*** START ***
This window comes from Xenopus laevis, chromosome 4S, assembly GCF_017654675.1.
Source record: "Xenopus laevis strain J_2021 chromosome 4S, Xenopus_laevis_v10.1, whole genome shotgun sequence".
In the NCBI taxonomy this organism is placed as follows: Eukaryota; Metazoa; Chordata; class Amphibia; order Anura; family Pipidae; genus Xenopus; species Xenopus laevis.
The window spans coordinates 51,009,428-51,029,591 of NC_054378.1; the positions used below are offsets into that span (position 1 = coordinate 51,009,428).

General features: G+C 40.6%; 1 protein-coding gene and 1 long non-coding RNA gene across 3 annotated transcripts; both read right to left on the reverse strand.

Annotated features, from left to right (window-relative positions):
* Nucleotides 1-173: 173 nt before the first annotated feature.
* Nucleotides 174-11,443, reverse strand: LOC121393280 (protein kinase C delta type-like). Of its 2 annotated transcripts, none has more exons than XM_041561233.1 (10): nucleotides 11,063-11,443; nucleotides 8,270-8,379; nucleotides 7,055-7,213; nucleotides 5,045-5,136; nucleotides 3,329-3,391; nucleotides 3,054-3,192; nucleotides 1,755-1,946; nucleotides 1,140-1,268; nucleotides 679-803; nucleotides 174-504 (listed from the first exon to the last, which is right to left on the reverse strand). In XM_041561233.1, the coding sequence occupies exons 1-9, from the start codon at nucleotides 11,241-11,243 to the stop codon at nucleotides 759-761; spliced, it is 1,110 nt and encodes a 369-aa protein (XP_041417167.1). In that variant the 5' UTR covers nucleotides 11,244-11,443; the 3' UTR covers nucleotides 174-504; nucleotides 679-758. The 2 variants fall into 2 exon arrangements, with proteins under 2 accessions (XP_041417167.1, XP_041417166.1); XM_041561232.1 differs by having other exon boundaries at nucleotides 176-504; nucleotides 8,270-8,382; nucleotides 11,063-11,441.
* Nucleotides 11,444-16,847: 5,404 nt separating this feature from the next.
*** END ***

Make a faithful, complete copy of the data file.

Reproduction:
This window comes from Xenopus laevis, chromosome 4S, assembly GCF_017654675.1.
Source record: "Xenopus laevis strain J_2021 chromosome 4S, Xenopus_laevis_v10.1, whole genome shotgun sequence".
In the NCBI taxonomy this organism is placed as follows: Eukaryota; Metazoa; Chordata; class Amphibia; order Anura; family Pipidae; genus Xenopus; species Xenopus laevis.
The window spans coordinates 51,009,428-51,029,591 of NC_054378.1; the positions used below are offsets into that span (position 1 = coordinate 51,009,428).

General features: G+C 40.6%; 1 protein-coding gene and 1 long non-coding RNA gene across 3 annotated transcripts; both read right to left on the reverse strand.

Annotated features, from left to right (window-relative positions):
* Nucleotides 1-173: 173 nt before the first annotated feature.
* Nucleotides 174-11,443, reverse strand: LOC121393280 (protein kinase C delta type-like). Of its 2 annotated transcripts, none has more exons than XM_041561233.1 (10): nucleotides 11,063-11,443; nucleotides 8,270-8,379; nucleotides 7,055-7,213; nucleotides 5,045-5,136; nucleotides 3,329-3,391; nucleotides 3,054-3,192; nucleotides 1,755-1,946; nucleotides 1,140-1,268; nucleotides 679-803; nucleotides 174-504 (listed from the first exon to the last, which is right to left on the reverse strand). In XM_041561233.1, the coding sequence occupies exons 1-9, from the start codon at nucleotides 11,241-11,243 to the stop codon at nucleotides 759-761; spliced, it is 1,110 nt and encodes a 369-aa protein (XP_041417167.1). In that variant the 5' UTR covers nucleotides 11,244-11,443; the 3' UTR covers nucleotides 174-504; nucleotides 679-758. The 2 variants fall into 2 exon arrangements, with proteins under 2 accessions (XP_041417167.1, XP_041417166.1); XM_041561232.1 differs by having other exon boundaries at nucleotides 176-504; nucleotides 8,270-8,382; nucleotides 11,063-11,441.
* Nucleotides 11,444-16,847: 5,404 nt separating this feature from the next.